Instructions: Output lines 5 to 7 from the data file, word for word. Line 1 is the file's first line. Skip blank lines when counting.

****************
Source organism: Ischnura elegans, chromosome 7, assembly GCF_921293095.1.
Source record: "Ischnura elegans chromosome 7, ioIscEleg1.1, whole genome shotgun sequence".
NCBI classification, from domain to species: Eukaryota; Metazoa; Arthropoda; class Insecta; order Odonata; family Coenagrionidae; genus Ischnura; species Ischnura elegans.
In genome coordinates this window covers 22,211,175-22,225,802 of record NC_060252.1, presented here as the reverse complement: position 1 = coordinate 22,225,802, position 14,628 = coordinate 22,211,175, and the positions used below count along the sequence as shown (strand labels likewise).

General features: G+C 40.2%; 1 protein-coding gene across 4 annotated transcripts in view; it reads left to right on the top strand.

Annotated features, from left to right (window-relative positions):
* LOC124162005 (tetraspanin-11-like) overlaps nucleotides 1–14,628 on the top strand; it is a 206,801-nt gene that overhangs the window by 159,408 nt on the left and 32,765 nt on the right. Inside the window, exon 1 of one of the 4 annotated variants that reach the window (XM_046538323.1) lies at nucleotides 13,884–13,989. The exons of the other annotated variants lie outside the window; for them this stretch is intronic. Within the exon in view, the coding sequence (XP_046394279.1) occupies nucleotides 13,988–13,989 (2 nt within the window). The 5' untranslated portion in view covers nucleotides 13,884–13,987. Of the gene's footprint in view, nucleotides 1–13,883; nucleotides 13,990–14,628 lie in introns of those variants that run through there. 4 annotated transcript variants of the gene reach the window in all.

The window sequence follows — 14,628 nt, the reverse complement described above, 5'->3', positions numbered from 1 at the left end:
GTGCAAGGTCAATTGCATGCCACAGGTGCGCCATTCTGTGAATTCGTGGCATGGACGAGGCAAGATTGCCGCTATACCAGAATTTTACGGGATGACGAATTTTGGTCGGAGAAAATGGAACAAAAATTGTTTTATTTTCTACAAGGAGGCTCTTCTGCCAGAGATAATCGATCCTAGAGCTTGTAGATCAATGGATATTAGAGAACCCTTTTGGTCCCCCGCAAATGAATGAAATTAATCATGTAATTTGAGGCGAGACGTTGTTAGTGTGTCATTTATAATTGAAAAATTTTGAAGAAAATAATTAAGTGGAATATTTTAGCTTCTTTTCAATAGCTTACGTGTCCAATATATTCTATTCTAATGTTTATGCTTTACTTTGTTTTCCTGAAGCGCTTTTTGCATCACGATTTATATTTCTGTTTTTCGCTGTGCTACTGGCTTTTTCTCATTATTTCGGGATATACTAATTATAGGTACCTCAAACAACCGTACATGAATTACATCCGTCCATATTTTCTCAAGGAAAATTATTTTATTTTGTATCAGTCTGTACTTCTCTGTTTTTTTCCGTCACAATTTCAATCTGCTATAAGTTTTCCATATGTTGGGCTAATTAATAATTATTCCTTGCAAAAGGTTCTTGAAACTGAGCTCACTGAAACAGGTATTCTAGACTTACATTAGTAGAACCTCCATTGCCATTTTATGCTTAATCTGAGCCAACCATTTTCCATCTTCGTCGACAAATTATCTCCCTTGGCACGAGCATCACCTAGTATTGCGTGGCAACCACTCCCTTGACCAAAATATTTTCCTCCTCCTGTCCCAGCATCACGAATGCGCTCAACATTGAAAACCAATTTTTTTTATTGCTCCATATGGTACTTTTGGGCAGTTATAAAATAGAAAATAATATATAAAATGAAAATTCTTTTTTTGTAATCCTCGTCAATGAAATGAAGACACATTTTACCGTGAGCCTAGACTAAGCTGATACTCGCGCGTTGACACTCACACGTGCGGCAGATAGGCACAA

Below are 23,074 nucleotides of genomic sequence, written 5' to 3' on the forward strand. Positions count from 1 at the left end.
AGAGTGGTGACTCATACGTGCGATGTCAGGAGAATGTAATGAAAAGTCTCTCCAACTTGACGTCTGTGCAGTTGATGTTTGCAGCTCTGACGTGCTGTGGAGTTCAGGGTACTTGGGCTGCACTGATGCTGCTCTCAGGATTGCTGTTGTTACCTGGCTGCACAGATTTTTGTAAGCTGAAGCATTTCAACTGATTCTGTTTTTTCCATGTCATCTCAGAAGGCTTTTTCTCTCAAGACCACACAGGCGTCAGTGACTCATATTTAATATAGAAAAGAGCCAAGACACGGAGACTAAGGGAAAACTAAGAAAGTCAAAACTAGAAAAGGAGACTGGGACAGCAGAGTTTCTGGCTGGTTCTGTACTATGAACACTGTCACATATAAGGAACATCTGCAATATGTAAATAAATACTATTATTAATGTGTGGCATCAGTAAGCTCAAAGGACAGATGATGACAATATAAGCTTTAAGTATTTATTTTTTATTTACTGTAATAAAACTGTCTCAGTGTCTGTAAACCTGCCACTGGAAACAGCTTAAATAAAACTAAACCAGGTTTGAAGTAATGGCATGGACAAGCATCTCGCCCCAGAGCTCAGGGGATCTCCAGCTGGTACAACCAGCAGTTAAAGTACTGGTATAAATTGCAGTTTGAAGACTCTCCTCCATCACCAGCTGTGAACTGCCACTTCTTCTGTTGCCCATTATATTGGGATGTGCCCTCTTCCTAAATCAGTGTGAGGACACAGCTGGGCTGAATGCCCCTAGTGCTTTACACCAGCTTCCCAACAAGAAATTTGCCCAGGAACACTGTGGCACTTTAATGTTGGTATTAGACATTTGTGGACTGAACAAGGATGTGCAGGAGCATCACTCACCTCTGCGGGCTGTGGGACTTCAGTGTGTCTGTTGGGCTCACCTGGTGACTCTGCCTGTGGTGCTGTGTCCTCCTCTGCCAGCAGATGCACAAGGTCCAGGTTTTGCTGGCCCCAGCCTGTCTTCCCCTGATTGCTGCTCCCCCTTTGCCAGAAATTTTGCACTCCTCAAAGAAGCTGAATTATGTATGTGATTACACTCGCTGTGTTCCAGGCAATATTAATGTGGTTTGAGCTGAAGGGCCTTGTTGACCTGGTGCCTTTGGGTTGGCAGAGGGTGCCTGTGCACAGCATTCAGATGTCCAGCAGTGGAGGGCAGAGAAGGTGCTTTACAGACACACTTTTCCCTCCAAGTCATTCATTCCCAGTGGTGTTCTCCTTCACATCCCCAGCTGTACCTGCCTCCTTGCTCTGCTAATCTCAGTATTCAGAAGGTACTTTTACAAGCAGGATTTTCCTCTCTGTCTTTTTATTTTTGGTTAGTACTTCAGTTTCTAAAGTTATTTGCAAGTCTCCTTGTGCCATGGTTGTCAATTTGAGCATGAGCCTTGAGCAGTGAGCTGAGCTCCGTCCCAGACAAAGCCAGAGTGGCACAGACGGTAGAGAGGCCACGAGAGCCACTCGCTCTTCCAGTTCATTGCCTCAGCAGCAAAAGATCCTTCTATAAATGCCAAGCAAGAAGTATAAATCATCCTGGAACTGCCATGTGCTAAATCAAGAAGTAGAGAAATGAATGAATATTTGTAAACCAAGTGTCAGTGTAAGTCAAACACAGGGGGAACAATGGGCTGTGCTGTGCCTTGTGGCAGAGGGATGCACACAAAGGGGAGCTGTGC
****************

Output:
General features: G+C 40.2%; 1 protein-coding gene across 4 annotated transcripts in view; it reads left to right on the top strand.

Annotated features, from left to right (window-relative positions):
* LOC124162005 (tetraspanin-11-like) overlaps nucleotides 1–14,628 on the top strand; it is a 206,801-nt gene that overhangs the window by 159,408 nt on the left and 32,765 nt on the right. Inside the window, exon 1 of one of the 4 annotated variants that reach the window (XM_046538323.1) lies at nucleotides 13,884–13,989. The exons of the other annotated variants lie outside the window; for them this stretch is intronic. Within the exon in view, the coding sequence (XP_046394279.1) occupies nucleotides 13,988–13,989 (2 nt within the window). The 5' untranslated portion in view covers nucleotides 13,884–13,987. Of the gene's footprint in view, nucleotides 1–13,883; nucleotides 13,990–14,628 lie in introns of those variants that run through there. 4 annotated transcript variants of the gene reach the window in all.